Lee Unkrich and Roger Erik Tinch.
In The Shining, Stanley Kubrick makes extensive use of number play, employing the same visual mirroring and doubling motif throughout the film. Specifically, there are several repetitions of the numbers 42, 24, 21, and 12. With the aid of some handy visual aids, here’s what we mean:
Other examples include:
- Dick Hallorann’s litany of a freezer and pantry stock includes 12 turkeys, 24 pork roasts, 12-pound bags of sugar, and 12 jugs of black molasses.
- The shortwave radio call sign for the Overlook Hotel is ‘KDK 12′.
The question we can freely ask is why? One answer is that it’s known Kubrick studied Sigmund Freud’s writings on The Uncanny, where Freud discusses the unsettling effect that recurring numbers can have:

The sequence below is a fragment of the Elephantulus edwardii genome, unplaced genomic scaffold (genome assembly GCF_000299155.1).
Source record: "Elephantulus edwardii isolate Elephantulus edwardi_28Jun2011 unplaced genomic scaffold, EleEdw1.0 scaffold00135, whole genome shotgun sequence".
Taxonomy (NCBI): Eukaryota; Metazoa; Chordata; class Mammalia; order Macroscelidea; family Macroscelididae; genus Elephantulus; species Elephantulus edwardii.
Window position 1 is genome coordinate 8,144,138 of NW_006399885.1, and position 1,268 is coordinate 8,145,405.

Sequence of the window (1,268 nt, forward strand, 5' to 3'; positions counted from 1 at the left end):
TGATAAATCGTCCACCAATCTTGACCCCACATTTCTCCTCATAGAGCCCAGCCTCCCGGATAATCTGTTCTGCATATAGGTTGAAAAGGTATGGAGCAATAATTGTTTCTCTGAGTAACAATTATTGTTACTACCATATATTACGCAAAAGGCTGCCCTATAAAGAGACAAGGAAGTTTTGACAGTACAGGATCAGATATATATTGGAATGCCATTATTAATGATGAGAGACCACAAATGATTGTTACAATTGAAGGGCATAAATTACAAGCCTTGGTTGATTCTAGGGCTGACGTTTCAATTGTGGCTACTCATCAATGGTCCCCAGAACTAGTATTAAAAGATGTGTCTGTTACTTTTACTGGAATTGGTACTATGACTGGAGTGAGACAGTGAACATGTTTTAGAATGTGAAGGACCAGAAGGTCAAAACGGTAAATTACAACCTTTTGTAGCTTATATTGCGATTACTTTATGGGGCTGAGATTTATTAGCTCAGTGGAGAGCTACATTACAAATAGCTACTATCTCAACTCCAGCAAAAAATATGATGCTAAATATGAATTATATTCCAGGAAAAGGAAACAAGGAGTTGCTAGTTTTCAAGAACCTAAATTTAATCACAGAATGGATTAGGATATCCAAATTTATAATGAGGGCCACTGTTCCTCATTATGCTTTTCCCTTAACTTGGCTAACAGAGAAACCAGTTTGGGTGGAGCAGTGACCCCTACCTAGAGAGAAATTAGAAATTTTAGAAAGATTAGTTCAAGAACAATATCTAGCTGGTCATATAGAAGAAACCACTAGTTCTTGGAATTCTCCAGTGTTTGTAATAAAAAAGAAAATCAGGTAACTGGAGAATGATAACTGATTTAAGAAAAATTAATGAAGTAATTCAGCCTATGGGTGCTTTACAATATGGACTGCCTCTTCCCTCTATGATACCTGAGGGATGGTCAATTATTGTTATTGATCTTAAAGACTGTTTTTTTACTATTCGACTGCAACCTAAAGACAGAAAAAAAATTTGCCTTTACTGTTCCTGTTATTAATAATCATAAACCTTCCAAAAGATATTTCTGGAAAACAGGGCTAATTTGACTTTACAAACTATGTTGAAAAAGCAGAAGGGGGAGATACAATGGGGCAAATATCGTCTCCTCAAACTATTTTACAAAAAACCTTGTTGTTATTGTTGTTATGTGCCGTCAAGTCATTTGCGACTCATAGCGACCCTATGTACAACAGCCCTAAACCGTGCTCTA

‘We naturally attach no importance to the event when we hand in an overcoat and get a cloak room ticket with the number, let us say, 62; or when we find our cabin on a ship bears that number. But the impression is altered if two such events, each in itself indifferent, happen close together — if we come across the number 62 several times in a single day, or if we begin to notice that everything which has a number — addresses, hotel rooms, compartments in railway trains — invariably has the same one, or at all events one which contains the same figures. We do feel this to be uncanny.’
This article was initially published on The Overlook Hotel, a beautifully designed blog that is dedicated to Stanley Kubrick’s masterpiece, The Shining. The site’s caretaker is Lee Unkrich, and the interior decorator is Roger Erik Tinch. You can follow them on Twitter @overlookhotel.